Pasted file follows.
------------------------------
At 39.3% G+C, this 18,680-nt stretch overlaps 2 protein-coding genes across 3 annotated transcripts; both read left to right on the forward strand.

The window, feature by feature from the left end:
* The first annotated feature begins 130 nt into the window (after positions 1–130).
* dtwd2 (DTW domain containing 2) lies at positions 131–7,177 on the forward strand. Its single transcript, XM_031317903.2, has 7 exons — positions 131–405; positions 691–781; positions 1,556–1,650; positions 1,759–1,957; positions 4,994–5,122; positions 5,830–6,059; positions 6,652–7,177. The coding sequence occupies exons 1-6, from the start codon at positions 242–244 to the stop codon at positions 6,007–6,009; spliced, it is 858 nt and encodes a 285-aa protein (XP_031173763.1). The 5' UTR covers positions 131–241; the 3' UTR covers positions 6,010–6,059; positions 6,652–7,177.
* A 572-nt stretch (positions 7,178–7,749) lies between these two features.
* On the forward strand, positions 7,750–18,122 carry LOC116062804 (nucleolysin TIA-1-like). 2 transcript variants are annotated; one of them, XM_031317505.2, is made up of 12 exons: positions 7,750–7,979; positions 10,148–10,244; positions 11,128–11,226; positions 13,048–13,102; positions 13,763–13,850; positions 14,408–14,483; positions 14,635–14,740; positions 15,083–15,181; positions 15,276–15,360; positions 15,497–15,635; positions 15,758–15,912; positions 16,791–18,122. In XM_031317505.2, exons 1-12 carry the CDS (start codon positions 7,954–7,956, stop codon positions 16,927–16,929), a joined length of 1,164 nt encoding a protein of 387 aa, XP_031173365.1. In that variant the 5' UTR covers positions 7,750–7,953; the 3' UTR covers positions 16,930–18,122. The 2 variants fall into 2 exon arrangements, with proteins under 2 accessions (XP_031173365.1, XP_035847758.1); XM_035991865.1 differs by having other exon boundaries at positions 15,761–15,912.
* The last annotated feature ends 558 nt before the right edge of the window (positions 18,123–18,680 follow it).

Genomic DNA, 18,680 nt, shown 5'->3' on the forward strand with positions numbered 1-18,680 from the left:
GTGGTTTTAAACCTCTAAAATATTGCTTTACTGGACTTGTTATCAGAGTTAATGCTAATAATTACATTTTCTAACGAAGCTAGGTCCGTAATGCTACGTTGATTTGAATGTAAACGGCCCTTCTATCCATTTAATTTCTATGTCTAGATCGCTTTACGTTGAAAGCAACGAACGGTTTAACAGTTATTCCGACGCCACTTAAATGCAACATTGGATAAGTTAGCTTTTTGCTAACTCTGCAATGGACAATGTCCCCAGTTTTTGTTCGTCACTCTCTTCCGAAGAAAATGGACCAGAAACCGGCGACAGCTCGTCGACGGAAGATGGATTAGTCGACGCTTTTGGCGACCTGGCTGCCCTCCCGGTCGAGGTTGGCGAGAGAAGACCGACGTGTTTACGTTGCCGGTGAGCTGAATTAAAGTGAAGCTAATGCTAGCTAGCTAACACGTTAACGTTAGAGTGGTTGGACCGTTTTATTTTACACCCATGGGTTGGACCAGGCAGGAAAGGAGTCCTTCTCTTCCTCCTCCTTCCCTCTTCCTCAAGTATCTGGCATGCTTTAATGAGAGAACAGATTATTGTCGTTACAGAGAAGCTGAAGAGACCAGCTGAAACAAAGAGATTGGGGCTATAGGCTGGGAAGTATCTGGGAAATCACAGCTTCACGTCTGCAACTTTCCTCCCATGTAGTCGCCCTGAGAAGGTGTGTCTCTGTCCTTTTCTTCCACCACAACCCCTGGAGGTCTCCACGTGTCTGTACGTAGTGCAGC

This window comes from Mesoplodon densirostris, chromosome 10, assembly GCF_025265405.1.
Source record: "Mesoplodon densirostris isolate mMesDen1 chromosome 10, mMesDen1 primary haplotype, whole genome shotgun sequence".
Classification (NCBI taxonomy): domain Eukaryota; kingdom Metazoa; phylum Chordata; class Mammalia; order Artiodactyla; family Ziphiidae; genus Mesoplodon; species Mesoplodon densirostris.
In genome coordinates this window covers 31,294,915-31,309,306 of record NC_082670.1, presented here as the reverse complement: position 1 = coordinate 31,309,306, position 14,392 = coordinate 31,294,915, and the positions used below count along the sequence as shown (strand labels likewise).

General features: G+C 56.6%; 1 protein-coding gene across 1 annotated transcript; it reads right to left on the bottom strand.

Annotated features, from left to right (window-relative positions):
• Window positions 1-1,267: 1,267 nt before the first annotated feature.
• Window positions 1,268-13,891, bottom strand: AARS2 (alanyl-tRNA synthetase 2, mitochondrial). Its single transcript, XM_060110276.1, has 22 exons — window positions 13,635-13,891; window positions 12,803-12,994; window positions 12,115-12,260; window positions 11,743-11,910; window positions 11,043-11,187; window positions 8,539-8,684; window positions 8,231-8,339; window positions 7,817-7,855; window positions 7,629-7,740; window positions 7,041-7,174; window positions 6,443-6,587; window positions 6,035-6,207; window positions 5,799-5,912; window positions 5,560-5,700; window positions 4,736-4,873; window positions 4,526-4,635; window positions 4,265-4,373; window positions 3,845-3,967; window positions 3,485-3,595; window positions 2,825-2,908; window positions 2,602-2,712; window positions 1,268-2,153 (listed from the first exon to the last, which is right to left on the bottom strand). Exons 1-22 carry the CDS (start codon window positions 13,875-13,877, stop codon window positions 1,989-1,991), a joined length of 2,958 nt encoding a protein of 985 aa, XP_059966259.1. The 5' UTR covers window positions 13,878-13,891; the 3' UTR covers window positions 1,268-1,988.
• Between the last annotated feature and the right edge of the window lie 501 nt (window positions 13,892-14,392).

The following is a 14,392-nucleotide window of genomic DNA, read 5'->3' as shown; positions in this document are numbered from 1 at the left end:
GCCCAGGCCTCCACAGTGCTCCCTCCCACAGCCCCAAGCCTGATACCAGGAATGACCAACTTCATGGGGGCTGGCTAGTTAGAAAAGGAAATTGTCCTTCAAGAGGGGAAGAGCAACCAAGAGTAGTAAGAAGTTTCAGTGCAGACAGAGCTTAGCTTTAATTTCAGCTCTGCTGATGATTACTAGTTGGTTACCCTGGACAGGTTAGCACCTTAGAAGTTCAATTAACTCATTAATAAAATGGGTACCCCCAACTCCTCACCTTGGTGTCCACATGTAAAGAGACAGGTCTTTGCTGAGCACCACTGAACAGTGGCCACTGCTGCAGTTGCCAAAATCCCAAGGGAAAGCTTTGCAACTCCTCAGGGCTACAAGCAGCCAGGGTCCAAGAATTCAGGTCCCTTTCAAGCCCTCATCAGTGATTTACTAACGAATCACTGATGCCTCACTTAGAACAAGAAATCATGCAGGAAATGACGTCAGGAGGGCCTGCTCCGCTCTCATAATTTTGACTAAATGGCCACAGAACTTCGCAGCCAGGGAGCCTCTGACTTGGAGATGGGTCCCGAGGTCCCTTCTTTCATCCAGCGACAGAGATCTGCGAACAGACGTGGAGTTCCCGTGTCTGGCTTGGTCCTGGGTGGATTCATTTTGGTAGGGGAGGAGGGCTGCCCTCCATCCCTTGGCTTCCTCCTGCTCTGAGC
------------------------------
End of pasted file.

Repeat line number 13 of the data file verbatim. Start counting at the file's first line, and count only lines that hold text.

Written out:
In genome coordinates this window covers 31,294,915-31,309,306 of record NC_082670.1, presented here as the reverse complement: position 1 = coordinate 31,309,306, position 14,392 = coordinate 31,294,915, and the positions used below count along the sequence as shown (strand labels likewise).